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Uber allows UK drivers to connect globally

Uber has forged a special partnership with one of the largest commercial corporations in the UK, for the first time for the Silicon Valley company to recognize a coalition of pilots traveling anywhere in the world.

The GMB agreement will be able to represent thousands of drivers at Uber in the UK, empowering them to negotiate, the two organizations announced on Wednesday.

This move follows The defeat of Uber this year in the UK Supreme Court, which ruled that its UK drivers are employees, entitled to low pay, vacation pay and pensions.

“You may think that Uber and GMB do not seem to be united but we have always agreed that drivers should be the first,” said Jamie Heywood, Uber’s regional manager for northern and eastern Europe. “We’re changing new things.”

However, Uber will not participate in negotiations on a wage agreement, including setting a minimum wage. Uber will “consult in other locations, in consultation,” Heywood said, but declined to comment further.

Some critics have criticized Uber for disregarding the Supreme Court ruling that drivers should be paid when registering their program, including in the middle of work. Today, Uber it just makes sense that its drivers in the UK receive less pay at the time they are offered to a customer.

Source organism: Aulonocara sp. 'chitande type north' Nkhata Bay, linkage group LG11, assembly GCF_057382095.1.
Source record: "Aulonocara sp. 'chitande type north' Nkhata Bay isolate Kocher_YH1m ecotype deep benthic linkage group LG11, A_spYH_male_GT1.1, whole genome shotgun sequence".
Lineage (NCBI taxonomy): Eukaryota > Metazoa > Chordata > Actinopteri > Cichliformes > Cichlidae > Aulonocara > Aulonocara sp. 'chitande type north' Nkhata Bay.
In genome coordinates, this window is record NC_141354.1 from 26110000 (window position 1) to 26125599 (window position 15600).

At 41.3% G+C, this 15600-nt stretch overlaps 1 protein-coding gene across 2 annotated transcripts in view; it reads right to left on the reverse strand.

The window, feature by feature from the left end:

Mick Rix, an employee at GMB, said the agreement “gives Uber confidence, and gives the team confidence around the world, to sit down and compare what we are doing and try to fix it”.

GMB, one of the UK’s largest cultural organizations, said it first visited Uber a few years ago but negotiations have continued rapidly since the court ruled in February.

Gig financial companies such as Uber have been at war with the alliance for years, arguing that traditional services are not in line with performance and changing customer turnover.

Last year, after a strong campaign by Uber and its rivals, voters in California approved Opinion 22, Financial production companies from the new labor law and establishing the role of directors as independent contractors.

In Europe, however, Uber’s role has begun to change, as it faces challenges from government and judges. It made a pact agreement to transport their food to Italy, in Germany whose drivers are employed through shipping companies.

GMB, which represents more than 620,000 employees in various industries, criticized Uber in the past, criticizing the company last year for “Dickensian actions and ideas”.

His idea of ​​partnering with Uber is at odds with small-scale rivalry, small organizations such as the App Drivers and Couriers Union, which are still warring against the rising company in interpreting the Supreme Court ruling.

Rix said disputes over employee eligibility, as well as the definition of working hours, could be resolved amicably under the law, saying the agreement could allow GMB to negotiate better pay, improve health and safety, and allow drivers to prepare without hassle.

James Farrar and Yaseen Aslam of App Drivers & Couriers Union say the GMB deal is a “fair deal”. But ADCU is “not ready to enter into an agreement with Uber”, he added, adding that the company “continues to violate the employment law”. “We are concerned about the impact on Uber,” he said.

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